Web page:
Finance Finance News Scott Morrison talked Glasgow, China with News Corp boss over ‘after-dinner drinks’
Updated:
Live

Scott Morrison talked Glasgow, China with News Corp boss over ‘after-dinner drinks’

Scott Morrison
Scott Morrison met with News Corp leaders during a trip to New York for UN talks in September. Photo: AAP
Share
Twitter Facebook Reddit Pinterest Email
Live

Prime Minister Scott Morrison discussed the Glasgow climate summit, China and the Biden administration with News Corp executives in New York last month, the company’s global boss has told a Senate inquiry.

Appearing before a Senate probe into media diversity via video link on Friday, News Corp’s global chief executive Robert Thomson revealed he spoke with the PM about international affairs over “after-dinner drinks”.

Mr Morrison was in New York to represent Australia at United Nations’ talks.

Mr Thomson told the inquiry on Friday he presumed the PM wanted to meet because he knew “many” world leaders attending the UN summit.

“I had presumed he wanted some insight about some foreign policy matters,” Mr Thomson said.

Mr Thomson confirmed Mr Morrison didn’t meet News chairman Rupert Murdoch while in New York. He also claimed there was no discussion of the looming federal election.

Mr Thomson said the Glasgow summit came up “in passing” between the pair, but they didn’t talk about News Corp’s planned 16-page net-zero spread across its Australian publications, which has ignited a firestorm of criticism Down Under.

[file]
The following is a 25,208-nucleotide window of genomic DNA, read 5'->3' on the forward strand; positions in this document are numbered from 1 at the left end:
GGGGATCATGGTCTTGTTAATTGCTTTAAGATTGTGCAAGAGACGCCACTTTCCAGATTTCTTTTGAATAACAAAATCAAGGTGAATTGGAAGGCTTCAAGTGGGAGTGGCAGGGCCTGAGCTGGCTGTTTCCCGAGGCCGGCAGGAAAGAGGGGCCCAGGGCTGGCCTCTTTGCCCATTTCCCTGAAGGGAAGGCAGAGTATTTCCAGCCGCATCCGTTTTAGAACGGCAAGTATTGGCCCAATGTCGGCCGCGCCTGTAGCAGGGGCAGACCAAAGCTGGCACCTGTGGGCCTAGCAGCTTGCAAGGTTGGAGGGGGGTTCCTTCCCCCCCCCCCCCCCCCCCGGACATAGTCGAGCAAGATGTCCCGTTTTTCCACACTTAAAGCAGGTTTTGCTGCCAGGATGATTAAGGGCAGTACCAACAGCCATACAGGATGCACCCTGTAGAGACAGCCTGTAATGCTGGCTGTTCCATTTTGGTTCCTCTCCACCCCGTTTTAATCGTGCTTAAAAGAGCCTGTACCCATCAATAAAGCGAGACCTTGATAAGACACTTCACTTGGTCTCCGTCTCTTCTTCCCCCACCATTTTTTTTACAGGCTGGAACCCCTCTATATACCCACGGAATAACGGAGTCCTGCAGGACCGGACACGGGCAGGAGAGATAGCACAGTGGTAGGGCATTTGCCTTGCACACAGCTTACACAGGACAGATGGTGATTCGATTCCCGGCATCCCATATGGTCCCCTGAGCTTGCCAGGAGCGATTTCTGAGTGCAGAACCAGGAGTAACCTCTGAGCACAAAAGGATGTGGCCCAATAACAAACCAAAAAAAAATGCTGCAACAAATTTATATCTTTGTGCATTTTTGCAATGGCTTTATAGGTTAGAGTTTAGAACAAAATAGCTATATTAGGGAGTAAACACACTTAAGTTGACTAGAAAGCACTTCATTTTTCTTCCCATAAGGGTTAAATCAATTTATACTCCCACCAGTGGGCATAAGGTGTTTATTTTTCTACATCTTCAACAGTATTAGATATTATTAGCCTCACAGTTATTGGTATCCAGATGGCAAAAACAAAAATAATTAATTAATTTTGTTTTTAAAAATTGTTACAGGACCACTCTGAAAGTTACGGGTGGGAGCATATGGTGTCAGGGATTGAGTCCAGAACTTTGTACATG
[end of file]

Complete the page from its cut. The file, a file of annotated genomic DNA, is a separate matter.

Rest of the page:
The main topics of discussion were Japan, China, Afghanistan and the “contours” of the Biden administration, Mr Thomson told the inquiry.

“The Prime Minister and I don’t necessarily agree on China,” he said.

Mr Thomson (on TV) said he presumed the PM wanted foreign policy insights. Photo: AAP

Mr Thomson was also asked by Labor senator Kim Carr about whether News Corp directed local editors to take positions on political issues.

Mr Thomson said News Corp’s New York executives had no involvement in recent features on net-zero carbon emissions and that its Australian editors weren’t told from the US what to write.

But he said the company did expect editors to operate within a certain philosophical framework.

“As a company, we have a philosophy about certain issues,” he said.

“We have a philosophy about individual freedom, about the role of the market, about the size of government.”

Mr Thomson said that – as a former editor – he had “discussions” with News Corp’s editors, but that they had a “large amount of local autonomy”.

Senator Carr and the inquiry’s chair, Greens senator Sarah Hanson-Young, grilled the News Corp executive on the publisher’s track record on climate, accusing its Australian papers of platforming climate deniers for more than a decade.

But Mr Thomson said News Corp has been consistent on climate dating as far back as 2004, citing Mr Murdoch’s 2006 statement that the “planet deserves the benefit of the doubt”.

News Corp Australia has just finished a two-week campaign of climate coverage that included its major Australian mastheads running 16-page spreads about net-zero emissions.

The series had many critics, who argued News Corp had a long-held editorial hostility on climate action, including attacks on past Labor government policies targeting emission reduction efforts.